Another challenge is that a great many farm workers now live in shanty towns outside the villages in the region. Employment agencies find farm work for them, often just for one season at a time. A labour force that changes with the seasons, from farm to farm and without permanent contracts, is vulnerable and almost impossible to unionise.
Su Birch is discernibly discouraged by the trade unions’ accusations against the wine industry. She is the leader of Wines of South Africa, an agency that works to promote South African wine on the international market.
“We have most Fairtrade projects in the world. I believe the wine industry is working actively with the problems and the challenges in working conditions,” Birch said.
According to Birch, the South African wine industry is struggling with low profitability. History is a factor. The wine reached the international market only after the fall of apartheid and has now attained a poor niche in the world market. South African exporters have experienced that they have to sell cheap wine, even though South Africa is not a cheap country in which to produce wine.
Thrown out Through the Gate
The unfair partition of land ownership is a deep wound in South Africa. Although there exist prominent examples of vineyards that have black owners, most of the wine and fruit farms are still owned by the white and rich minority. The historical injustice still results in disagreement and bitterness about the farm workers’ right to housing. Historically, the farm workers have had their own living quarters on the farm, preferably some distance away and out of sight of the farm owner.
“It can be almost impossible to get someone to move from your farm if they live in one of the houses on the farm,” Su Birch complained. “If they have become alcoholics or thieves and you have good grounds for firing them, then you may fire them but not throw them off the farm.”
The wine industry’s representative reacts to the legal system, which states that if workers have lived on the farm for 10 years, then they have the right to stay there for the rest of their lives. Then the owner may not give the dwelling to new and productive workers. If you fire someone who has lived on the farm for less than 10 years, you may not remove him unless he has access to alternative housing. The authorities are not building any alternative housing.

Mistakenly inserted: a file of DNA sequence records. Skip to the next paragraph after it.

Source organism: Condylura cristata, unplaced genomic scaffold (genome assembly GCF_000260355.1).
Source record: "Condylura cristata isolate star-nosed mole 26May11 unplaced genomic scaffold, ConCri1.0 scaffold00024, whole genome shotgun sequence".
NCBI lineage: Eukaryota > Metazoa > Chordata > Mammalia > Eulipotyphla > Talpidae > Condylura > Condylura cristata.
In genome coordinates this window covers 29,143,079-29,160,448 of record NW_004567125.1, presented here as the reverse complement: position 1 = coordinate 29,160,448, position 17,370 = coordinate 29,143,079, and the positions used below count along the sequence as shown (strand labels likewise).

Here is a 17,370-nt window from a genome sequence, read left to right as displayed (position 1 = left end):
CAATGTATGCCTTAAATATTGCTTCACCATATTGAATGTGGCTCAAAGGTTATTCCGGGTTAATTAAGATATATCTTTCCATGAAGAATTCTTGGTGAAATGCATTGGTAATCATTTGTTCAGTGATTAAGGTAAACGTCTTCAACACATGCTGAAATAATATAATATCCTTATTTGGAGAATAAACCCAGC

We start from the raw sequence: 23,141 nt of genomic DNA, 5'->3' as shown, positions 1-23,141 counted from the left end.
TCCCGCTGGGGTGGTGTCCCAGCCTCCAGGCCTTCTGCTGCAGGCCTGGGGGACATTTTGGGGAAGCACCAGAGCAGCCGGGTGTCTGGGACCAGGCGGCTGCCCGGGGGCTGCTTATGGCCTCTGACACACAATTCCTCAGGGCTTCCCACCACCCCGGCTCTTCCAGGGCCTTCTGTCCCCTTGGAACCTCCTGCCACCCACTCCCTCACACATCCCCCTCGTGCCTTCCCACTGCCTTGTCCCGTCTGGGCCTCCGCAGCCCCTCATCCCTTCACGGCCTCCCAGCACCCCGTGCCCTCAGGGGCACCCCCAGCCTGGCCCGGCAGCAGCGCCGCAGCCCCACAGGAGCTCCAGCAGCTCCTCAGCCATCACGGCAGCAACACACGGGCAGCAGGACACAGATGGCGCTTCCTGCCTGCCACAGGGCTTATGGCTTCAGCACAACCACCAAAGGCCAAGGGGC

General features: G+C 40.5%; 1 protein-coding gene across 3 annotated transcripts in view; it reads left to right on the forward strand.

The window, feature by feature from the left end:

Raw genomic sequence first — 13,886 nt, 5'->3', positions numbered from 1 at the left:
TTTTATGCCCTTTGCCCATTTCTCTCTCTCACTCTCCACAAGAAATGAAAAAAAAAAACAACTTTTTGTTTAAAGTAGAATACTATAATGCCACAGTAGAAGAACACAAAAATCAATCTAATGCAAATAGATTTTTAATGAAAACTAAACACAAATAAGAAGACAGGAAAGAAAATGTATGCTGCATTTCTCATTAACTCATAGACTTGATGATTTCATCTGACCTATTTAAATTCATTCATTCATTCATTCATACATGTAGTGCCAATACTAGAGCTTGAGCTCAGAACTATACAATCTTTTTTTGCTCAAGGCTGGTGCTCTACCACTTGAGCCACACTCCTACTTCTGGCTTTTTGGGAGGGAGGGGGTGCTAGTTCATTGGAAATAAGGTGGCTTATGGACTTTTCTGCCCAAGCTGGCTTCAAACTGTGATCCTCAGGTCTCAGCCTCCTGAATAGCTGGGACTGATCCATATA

These statements makes Patricia Dyata of Sikhula Sonke furious. “This land was stolen from us originally. We are the original population of this country, but we are treated like intruders in our own country. It is a disgrace that the farmers can throw people off land that is not really theirs.”
A few decades ago, during apartheid, the authorities subsidised the vineyards with money, so that they could build housing for the farm workers. The workers who are now being throw out become the municipality’s problem, even though the municipality has paid for their housing. “These dwellings were subsidised with our money, by government money, by my parents’ tax money,” Patricia Dyata exclaimed.
According to Dyata, it is not especially difficult to throw the workers out either. Only a few days earlier one of Sikhula Sonke’s organisers was telephoned on a Friday evening by workers who were thrown out of a vineyard with its own tourist spa. The workers were then standing outside the gate with a load of broken furniture.
The farm owners made sure to remove thousands of worker families from the farms before the law that would ensure their right to live on the farm was passed. Many families had lived there for generations. The state had not managed to build new and alternative housing, and the workers had ended up in slums outside the small towns in the region.
Twelve-Hour Working Days
Even Su Birch, who represents the wine producers, admits freely that there are problems in the sector. “There is no doubt that abuses occur against the workers. I have absolutely no doubt that problem farms exist,” Birch admits.
Karel Swart from the small trade union Csaawu is eager to show off a problem farm where the workers a few weeks previously asked for help to form a trade union. This is a small farm that grows grapes they sell to other wine producers. The farm had been taken over by new owners a few months earlier, and in accordance with plans they will as of 2012 supply grapes to a vineyard that sells to Vinmonopolet in Norway. With the new owners, however, the conditions became dramatically worse, according to Michael and Elizabeth, who both live and work on the farm. (We do not wish to give surnames or the farm name, to avoid complicating the situation.)
Michael gets home from the grape fields at sunset, 7 o’clock in the evening. He has worked on the farm for 42 years but is now so desperate and angry that he wants to quit. The last wages he received was 200 rand (18 euros) a week. That is far below the minimum wage he received from the previous owner. The working hours have increased to 12 hours daily; in addition he has to walk for an hour to and from the workplace, since the new owner won’t drive the workers out to the grape fields. There are fewer breaks in the course of the day, and he has to work outside even when it is raining. He has also experienced being threatened and reviled by the foreman with insults we are only partly able to translate.